But we seem to need a way to distance ourselves from these emotional rides, so we identify, categorize, and attempt to make sense of things that are inherently non-sensical intellectually and can only be sensed, experienced. It's like we want a membership card for the Dissociative Order so we can operate in spite of our frailties. This past month, I nearly applied to join.
There are no trumpets when we close out our life that signal success. Time marches on. People move on. Zach's memorial was beautiful and let us know how active he was at work, at church, in Doctor Who, with soccer & the Sounders, in his community, with Transformers - but he never let anyone feel as though he didn't have time for them. He came to Keefe's shows as though he had nothing else to do on a Friday or Saturday night. He chatted on the phone when I called, never seeming as though it wasn't a good time for babble. When the time came at the memorial for people to say something about him, the shyness was overtaken with anecdotes of things he had done and people he had influenced for the better. And I realized that I could do better. Not only with people but with my perception of what I want my life to be. I've been processing this for a couple of weeks. Chewing on it in my subconscious.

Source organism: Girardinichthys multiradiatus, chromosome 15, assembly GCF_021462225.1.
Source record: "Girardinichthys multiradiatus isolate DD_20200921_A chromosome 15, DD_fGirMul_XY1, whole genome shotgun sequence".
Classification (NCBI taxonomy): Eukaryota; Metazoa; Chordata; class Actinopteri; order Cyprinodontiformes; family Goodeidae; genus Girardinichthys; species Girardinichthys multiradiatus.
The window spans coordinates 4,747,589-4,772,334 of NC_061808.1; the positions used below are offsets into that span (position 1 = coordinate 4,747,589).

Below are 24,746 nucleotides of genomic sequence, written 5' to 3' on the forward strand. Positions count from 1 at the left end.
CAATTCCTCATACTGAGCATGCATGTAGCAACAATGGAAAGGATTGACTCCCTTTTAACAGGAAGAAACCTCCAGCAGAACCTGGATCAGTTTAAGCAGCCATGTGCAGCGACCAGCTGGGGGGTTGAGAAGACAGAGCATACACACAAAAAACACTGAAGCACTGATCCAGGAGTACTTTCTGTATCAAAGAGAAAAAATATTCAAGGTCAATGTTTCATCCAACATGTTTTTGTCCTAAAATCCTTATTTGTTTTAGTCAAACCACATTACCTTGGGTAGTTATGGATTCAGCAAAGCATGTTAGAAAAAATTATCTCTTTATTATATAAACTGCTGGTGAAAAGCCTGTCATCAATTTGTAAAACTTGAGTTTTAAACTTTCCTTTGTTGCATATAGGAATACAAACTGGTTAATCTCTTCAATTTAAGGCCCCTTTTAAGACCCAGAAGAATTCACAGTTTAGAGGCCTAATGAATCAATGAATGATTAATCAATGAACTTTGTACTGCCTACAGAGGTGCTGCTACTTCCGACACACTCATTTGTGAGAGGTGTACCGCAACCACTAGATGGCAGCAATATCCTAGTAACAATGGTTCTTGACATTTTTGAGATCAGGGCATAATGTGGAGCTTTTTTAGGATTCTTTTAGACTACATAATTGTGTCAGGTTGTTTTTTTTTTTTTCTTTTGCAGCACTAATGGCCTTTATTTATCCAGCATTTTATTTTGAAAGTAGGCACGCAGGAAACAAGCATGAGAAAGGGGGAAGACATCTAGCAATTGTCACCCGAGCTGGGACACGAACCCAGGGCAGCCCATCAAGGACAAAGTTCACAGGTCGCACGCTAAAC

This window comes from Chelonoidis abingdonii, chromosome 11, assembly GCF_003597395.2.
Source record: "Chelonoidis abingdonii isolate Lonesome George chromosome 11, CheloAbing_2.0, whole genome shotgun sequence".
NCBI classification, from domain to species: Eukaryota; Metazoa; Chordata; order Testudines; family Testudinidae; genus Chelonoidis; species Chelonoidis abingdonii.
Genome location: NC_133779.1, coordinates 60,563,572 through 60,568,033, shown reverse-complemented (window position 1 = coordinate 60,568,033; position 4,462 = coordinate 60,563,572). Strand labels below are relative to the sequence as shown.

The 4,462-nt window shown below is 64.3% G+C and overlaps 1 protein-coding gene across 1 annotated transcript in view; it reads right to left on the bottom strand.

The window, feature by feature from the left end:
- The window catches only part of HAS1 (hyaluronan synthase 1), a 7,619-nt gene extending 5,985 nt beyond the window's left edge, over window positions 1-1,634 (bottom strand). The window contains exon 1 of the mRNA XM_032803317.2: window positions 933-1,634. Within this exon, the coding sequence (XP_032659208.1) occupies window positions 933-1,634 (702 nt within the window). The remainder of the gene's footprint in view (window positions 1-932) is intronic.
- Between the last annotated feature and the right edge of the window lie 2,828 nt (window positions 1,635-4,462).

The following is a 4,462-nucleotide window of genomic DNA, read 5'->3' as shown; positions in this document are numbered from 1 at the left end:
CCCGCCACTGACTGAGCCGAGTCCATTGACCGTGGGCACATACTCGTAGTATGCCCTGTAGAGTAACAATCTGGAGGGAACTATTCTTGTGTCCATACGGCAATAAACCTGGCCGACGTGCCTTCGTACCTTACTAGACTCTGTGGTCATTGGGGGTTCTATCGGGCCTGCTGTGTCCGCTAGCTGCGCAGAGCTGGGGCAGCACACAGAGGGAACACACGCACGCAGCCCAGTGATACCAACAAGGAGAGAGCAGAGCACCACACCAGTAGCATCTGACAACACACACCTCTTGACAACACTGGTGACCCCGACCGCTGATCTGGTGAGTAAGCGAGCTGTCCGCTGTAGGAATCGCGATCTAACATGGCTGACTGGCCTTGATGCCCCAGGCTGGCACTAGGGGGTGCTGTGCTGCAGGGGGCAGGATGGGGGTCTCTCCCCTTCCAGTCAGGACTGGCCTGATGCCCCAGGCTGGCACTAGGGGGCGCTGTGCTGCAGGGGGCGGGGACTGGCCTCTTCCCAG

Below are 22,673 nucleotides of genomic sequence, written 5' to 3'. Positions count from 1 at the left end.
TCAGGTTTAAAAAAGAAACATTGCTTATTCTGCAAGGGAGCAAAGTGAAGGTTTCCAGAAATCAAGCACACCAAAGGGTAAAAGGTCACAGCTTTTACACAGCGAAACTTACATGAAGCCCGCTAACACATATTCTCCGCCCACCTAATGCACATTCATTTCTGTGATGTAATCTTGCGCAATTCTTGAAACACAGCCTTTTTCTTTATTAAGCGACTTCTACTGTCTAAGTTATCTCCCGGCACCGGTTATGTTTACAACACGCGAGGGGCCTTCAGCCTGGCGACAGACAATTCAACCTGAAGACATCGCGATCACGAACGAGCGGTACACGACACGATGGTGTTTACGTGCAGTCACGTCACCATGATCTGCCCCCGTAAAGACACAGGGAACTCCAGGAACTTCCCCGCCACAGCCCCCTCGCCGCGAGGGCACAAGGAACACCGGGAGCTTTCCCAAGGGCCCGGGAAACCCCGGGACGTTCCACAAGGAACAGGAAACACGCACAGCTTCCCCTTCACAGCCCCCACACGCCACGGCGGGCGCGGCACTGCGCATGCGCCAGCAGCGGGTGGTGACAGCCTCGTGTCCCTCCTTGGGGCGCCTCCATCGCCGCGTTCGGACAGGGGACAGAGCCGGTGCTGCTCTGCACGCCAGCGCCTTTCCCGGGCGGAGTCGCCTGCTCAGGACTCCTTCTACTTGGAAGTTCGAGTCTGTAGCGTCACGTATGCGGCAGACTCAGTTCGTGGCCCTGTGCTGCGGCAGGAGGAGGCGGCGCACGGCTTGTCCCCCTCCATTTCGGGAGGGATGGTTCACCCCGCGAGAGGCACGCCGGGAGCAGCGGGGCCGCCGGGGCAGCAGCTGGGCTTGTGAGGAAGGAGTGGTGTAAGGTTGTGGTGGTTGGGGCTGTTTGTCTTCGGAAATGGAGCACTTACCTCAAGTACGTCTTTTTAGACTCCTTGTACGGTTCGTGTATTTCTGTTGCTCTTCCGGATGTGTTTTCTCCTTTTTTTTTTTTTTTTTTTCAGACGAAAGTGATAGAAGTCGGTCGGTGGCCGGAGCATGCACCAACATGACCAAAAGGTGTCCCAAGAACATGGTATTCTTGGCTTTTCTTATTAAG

And while I have, apathy has made a strong case to me - it's amazing how insidious it can be. Procrastinating homework, ignoring the paperwork at the office, and throwing all of my toys into the craft room again and closing the door without a twinge. All I can think of is getting done with school and not doing more for a while, getting done with projects that have loomed over my head as I put everything on hold for school, and not having to DO anything for a bit.
It would be great if this was the product of a revelation, but it is the symptom of processing. Not too many times in my life have I succumbed to this, and thankfully there was a sunny day today showing all the promise of Spring to shake me awake. What the hell did I almost do?! There is a sweet feeling to melancholy and a lethargy that lulls you when you're in the throes of apathy. It feels as goodbad as having cake and ice cream at midnight, alone except for The Return of the King and the far off mutterings of one's conscience.
So I lean in a bit and hear it calling. Focus. Stay on target. But my target changed. It's like the Death Star went into hyperspace and my third eye knew exactly where it had gone, but the X-Wing couldn't follow. My S-coils are still locked and ready to fire - so I pause. I regroup.
There is no ribbon at the end ~ hell, there's no finish line because death is not a conscious state. What I do or what I don't do is answerable only to me as long as I draw breath. I've come to a partial realization of this once or twice before, acknowledging that I should enjoy the path or it is not worth traveling, and that experiences are more important than accomplishments. I don't have a C.V. that I need to hand to anyone, a summary of my life's successes to justify admittance or even my existence. What I have, is a responsibility to myself to be happy.
So once again, I'll turn my eyes to the joy to be found in life, in others, and experience everything I can while I can do so. This means I can have my cake [and ice cream] and eat it, too.
- ► 2008 (20)